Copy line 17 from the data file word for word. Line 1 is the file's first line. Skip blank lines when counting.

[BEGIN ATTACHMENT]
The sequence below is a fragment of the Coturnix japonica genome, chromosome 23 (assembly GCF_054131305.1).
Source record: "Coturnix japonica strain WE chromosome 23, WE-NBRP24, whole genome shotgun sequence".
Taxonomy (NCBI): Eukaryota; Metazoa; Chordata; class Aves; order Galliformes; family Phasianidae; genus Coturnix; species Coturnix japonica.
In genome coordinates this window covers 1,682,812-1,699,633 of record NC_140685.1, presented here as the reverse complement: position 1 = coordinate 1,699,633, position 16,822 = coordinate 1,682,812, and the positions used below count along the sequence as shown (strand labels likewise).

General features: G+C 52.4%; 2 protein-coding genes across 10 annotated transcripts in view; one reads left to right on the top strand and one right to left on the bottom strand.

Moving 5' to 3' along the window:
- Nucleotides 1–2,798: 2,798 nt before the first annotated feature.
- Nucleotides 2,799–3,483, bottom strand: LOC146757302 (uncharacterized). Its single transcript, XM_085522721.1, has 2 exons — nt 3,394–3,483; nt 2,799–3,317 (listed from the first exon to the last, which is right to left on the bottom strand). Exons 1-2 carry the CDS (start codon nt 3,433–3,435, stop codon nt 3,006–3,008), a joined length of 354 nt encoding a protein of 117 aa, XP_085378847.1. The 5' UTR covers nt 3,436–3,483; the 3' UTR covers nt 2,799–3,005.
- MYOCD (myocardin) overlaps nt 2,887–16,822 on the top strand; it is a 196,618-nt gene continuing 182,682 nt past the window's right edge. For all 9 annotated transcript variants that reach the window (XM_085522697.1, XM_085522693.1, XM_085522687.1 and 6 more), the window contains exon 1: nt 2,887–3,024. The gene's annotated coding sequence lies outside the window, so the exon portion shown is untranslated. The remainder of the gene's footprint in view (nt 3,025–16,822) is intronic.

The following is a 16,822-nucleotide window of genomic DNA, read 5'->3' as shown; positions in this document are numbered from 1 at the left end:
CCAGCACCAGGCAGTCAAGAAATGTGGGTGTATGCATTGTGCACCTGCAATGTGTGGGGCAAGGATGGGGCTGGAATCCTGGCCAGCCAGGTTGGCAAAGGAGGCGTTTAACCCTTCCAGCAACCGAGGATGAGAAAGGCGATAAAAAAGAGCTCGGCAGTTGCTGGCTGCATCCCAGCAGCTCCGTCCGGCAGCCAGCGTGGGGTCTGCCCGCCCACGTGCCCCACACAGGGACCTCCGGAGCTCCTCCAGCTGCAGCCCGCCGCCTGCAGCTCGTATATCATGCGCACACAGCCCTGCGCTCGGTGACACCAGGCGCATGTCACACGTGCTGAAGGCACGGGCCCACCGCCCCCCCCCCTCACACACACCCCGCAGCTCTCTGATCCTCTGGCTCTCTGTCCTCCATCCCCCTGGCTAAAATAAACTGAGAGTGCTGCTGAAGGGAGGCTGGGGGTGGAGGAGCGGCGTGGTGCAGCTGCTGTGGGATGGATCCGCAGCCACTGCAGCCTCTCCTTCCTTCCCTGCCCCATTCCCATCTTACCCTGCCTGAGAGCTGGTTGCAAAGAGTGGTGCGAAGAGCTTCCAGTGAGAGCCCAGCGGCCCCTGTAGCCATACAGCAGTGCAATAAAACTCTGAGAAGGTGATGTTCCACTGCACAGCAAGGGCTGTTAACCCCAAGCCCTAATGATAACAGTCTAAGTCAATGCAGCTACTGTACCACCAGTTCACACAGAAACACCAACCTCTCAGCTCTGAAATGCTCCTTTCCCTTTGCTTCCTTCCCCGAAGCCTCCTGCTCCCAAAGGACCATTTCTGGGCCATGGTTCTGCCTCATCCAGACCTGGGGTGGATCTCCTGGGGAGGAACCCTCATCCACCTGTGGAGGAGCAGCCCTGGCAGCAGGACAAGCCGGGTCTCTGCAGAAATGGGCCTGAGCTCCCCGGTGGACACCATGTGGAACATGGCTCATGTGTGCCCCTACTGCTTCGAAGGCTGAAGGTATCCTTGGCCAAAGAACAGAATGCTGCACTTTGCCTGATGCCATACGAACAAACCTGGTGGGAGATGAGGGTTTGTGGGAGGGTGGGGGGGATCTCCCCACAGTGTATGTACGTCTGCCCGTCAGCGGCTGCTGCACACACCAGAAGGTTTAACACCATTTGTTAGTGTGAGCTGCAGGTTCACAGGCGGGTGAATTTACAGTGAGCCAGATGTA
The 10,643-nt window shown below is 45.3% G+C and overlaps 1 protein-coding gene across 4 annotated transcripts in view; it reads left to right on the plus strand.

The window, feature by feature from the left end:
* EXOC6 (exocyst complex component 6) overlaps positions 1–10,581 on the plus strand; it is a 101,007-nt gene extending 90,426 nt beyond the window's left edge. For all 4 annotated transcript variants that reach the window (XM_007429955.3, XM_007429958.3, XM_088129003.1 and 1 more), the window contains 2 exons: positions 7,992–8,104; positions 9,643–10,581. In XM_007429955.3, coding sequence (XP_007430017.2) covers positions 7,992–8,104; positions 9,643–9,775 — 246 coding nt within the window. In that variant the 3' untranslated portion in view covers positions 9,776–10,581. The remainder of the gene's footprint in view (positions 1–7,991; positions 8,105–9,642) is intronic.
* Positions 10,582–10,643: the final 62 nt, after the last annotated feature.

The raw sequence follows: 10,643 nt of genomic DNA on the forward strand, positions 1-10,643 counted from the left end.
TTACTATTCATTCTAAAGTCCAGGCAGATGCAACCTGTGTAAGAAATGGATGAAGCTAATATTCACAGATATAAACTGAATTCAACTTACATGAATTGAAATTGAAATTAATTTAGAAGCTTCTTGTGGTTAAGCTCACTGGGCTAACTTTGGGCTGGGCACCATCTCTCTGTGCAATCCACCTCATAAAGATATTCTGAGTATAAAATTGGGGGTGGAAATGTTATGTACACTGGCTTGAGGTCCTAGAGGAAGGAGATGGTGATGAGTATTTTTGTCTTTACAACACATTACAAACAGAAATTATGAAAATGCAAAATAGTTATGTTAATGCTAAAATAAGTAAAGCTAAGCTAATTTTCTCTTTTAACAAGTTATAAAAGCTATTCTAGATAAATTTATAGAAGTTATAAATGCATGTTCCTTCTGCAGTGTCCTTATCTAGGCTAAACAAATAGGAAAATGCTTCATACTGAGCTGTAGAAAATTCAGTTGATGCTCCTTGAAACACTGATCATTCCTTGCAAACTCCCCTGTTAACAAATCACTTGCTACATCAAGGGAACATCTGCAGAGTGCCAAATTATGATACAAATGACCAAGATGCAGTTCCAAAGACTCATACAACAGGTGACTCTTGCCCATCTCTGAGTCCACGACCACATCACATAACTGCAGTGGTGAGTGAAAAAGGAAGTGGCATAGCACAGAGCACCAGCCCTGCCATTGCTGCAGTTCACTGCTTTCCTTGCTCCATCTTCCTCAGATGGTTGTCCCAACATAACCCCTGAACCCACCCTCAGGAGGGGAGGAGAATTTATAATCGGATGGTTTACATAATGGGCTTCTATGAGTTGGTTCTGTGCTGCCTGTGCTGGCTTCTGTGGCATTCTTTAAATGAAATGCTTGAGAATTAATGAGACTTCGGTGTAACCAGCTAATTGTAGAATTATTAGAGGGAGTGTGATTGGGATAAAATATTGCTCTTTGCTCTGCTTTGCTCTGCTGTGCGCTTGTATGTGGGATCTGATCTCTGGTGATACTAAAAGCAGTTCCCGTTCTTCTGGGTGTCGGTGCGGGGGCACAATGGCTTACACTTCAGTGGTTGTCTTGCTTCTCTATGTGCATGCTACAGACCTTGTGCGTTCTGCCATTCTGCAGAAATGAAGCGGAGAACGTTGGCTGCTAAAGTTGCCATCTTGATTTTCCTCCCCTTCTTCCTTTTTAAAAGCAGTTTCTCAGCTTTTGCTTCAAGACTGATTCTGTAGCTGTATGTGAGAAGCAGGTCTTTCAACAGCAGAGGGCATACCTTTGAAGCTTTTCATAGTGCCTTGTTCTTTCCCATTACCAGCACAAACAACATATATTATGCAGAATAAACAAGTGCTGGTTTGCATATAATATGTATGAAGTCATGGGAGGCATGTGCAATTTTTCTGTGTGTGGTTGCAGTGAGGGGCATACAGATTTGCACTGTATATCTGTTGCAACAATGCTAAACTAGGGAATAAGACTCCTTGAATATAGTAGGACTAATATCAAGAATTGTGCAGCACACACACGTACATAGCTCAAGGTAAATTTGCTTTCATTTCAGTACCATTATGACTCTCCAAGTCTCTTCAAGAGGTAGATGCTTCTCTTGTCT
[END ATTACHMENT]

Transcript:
TTACTATTCATTCTAAAGTCCAGGCAGATGCAACCTGTGTAAGAAATGGATGAAGCTAATATTCACAGATATAAACTGAATTCAACTTACATGAATTGAAATTGAAATTAATTTAGAAGCTTCTTGTGGTTAAGCTCACTGGGCTAACTTTGGGCTGGGCACCATCTCTCTGTGCAATCCACCTCATAAAGATATTCTGAGTATAAAATTGGGGGTGGAAATGTTATGTACACTGGCTTGAGGTCCTAGAGGAAGGAGATGGTGATGAGTATTTTTGTCTTTACAACACATTACAAACAGAAATTATGAAAATGCAAAATAGTTATGTTAATGCTAAAATAAGTAAAGCTAAGCTAATTTTCTCTTTTAACAAGTTATAAAAGCTATTCTAGATAAATTTATAGAAGTTATAAATGCATGTTCCTTCTGCAGTGTCCTTATCTAGGCTAAACAAATAGGAAAATGCTTCATACTGAGCTGTAGAAAATTCAGTTGATGCTCCTTGAAACACTGATCATTCCTTGCAAACTCCCCTGTTAACAAATCACTTGCTACATCAAGGGAACATCTGCAGAGTGCCAAATTATGATACAAATGACCAAGATGCAGTTCCAAAGACTCATACAACAGGTGACTCTTGCCCATCTCTGAGTCCACGACCACATCACATAACTGCAGTGGTGAGTGAAAAAGGAAGTGGCATAGCACAGAGCACCAGCCCTGCCATTGCTGCAGTTCACTGCTTTCCTTGCTCCATCTTCCTCAGATGGTTGTCCCAACATAACCCCTGAACCCACCCTCAGGAGGGGAGGAGAATTTATAATCGGATGGTTTACATAATGGGCTTCTATGAGTTGGTTCTGTGCTGCCTGTGCTGGCTTCTGTGGCATTCTTTAAATGAAATGCTTGAGAATTAATGAGACTTCGGTGTAACCAGCTAATTGTAGAATTATTAGAGGGAGTGTGATTGGGATAAAATATTGCTCTTTGCTCTGCTTTGCTCTGCTGTGCGCTTGTATGTGGGATCTGATCTCTGGTGATACTAAAAGCAGTTCCCGTTCTTCTGGGTGTCGGTGCGGGGGCACAATGGCTTACACTTCAGTGGTTGTCTTGCTTCTCTATGTGCATGCTACAGACCTTGTGCGTTCTGCCATTCTGCAGAAATGAAGCGGAGAACGTTGGCTGCTAAAGTTGCCATCTTGATTTTCCTCCCCTTCTTCCTTTTTAAAAGCAGTTTCTCAGCTTTTGCTTCAAGACTGATTCTGTAGCTGTATGTGAGAAGCAGGTCTTTCAACAGCAGAGGGCATACCTTTGAAGCTTTTCATAGTGCCTTGTTCTTTCCCATTACCAGCACAAACAACATATATTATGCAGAATAAACAAGTGCTGGTTTGCATATAATATGTATGAAGTCATGGGAGGCATGTGCAATTTTTCTGTGTGTGGTTGCAGTGAGGGGCATACAGATTTGCACTGTATATCTGTTGCAACAATGCTAAACTAGGGAATAAGACTCCTTGAATATAGTAGGACTAATATCAAGAATTGTGCAGCACACACACGTACATAGCTCAAGGTAAATTTGCTTTCATTTCAGTACCATTATGACTCTCCAAGTCTCTTCAAGAGGTAGATGCTTCTCTTGTCT